Religious voices support access to abortion

By Sara Hutchinson - 06/30/11 01:15 PM ET (original)

Some of the legislation that has come out of Congress recently seems more like a decree from on high than the result of the democratic process. Capitol Hill should be a reflection of the needs and values of all Americans — not just those with the loudest voices or the strongest lobby. Often, religious voices are used to impose or support the most conservative policies, despite the diversity that exists among people of faith.

Our Catholic tradition places a premium on what the Declaration on Religious Freedom calls “the right of all citizens and religious communities to religious freedom.” Though we come from different backgrounds, all of us share the belief that women should have the right to make their own choice about abortion, in particular, and reproductive health choices in general. All of these choices are under fire in Congress. In fact, the U.S. bishops have been the greatest obstacle to women exercising these choices – even though Catholics disagree fundamentally with positions that the bishops have taken on these matters.

One of our common principles is the commitment to social justice and equal rights. For Catholics, the preferential option for the poor calls us to protect the least among us. The “No Taxpayer Funding for Abortion Act” (S. 906/H.R. 3) would permanently bar any federal money from being spent on abortion, thereby singling out those women who depend upon Medicaid, Medicare, or the Indian Health service, or are in the military or receive healthcare from other federal healthcare programs. Further, it would likely lead many private insurance plans to eliminate abortion services, leading to a situation where only those who can pay out of pocket can exercise choice.

When women — and men — make family planning decisions, they don’t go to their legislator to ask what he or she thinks about an addition to the family. Family planning is a highly personal decision, one that women are fully equipped to make. People of faith take their moral agency seriously —indeed, Catholics are enjoined to follow the dictates of the conscience above all. Unfortunately, recently proposed legislation has tried to place a healthcare worker’s right to refuse to provide certain services above the patient’s right to access the services she needs. The proposed expansion of conscience clause protections under the “Protect Life Act” (S. 877/H.R. 358) fails to strike the proper balance between providers’ and patients’ moral beliefs, endangering women’s lives in the process. While reproductive health decisions are highly personal, public policy is there not to restrict the decisions for many according to the whims of a few, but to provide the most complete set of choices for all.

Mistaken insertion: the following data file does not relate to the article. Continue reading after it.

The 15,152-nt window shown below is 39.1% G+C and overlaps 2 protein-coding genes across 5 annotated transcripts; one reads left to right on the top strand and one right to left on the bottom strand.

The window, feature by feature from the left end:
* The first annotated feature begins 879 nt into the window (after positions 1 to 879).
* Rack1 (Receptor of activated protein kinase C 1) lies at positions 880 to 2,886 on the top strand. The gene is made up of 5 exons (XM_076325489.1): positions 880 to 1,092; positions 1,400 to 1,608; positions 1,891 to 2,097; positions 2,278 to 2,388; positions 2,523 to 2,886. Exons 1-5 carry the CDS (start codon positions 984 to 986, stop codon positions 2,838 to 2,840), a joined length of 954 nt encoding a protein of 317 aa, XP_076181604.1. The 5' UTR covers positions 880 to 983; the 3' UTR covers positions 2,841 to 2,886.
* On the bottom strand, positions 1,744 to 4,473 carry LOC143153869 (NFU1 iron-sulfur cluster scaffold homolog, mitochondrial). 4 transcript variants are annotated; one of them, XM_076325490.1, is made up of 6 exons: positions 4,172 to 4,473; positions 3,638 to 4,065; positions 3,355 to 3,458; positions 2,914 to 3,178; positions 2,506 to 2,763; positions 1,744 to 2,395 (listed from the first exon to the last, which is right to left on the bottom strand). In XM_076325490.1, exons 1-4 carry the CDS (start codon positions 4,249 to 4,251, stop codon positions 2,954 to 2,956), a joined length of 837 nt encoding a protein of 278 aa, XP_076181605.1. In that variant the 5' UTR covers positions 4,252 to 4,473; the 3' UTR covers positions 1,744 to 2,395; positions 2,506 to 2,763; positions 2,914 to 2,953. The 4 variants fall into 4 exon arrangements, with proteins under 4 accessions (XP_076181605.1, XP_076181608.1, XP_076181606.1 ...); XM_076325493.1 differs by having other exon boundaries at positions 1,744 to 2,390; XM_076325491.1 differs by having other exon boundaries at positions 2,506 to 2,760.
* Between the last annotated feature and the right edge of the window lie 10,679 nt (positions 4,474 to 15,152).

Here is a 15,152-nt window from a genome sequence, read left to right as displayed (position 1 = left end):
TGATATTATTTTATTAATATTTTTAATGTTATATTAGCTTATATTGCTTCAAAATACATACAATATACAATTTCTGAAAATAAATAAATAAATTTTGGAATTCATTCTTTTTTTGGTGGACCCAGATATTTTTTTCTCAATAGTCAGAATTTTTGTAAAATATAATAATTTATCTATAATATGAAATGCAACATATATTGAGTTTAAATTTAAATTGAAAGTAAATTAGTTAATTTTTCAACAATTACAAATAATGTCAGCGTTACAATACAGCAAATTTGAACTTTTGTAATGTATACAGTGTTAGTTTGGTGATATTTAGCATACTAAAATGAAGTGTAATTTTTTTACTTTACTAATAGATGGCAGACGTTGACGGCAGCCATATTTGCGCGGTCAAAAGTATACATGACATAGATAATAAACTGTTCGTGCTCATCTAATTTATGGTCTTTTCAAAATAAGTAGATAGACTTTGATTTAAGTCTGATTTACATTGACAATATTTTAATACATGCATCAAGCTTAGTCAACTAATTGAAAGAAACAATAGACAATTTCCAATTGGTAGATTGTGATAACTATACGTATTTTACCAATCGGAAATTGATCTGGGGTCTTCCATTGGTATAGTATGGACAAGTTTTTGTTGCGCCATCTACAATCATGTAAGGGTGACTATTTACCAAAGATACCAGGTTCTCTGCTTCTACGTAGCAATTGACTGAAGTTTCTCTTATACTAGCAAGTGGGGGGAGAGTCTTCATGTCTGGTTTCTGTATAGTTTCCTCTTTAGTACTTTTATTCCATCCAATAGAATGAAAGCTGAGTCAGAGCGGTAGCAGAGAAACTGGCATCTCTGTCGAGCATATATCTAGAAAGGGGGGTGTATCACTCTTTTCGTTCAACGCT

One of the many ironies about today’s highly charged reproductive rights debate is that the word “life” has been wrongly associated with policies that do anything but support life. Two bills in particular, H.R. 3/S. 906 and H.R. 358/S. 877, do nothing but endanger women’s safety and limit their possibilities. Many religions share a profound reverence for the life in the people around us, including the woman who gets her contraception and checkups from a Title X-funded clinic, as well as the woman who chooses to have an abortion.

Women have a right to make reproductive health choices based on their own conscience, free from constraints imposed by those seeking to legislate one religious viewpoint or another. Those of us who spoke at the briefing speak for the majority of those from our respective faiths, whose members believe that women should have access to safe, legal abortion and comprehensive reproductive healthcare services. We will have traveled different roads to get to Capitol Hill; we debated and challenged one another to develop our platform; most of all, we listened —in short, we have behaved like responsible persons of faith within a democratic society. By contrast, The “Protect Life Act” and the “No Taxpayer Funding for Abortion Act” are catering to the interests of the very few at the expense of the vulnerable many.

Sara Hutchinson is Director of Domestic Programs at Catholics for Choice.

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  • Frans van Dongen

    The problem is that religious people use (actually disabuse) their religion to rule over other people. It’s power that they’re after. Nothing more than that and nothing less than that. Their interference with abortion-legislation is just one example of this fenomenon.

    Don’t forget that they enjoy numerous exemptions and prerogatives in the law of virtually all member-state of our EU. They’ll do anything to keep them. 

    Frans van Dongen
    (chair Atheistic Secular Party)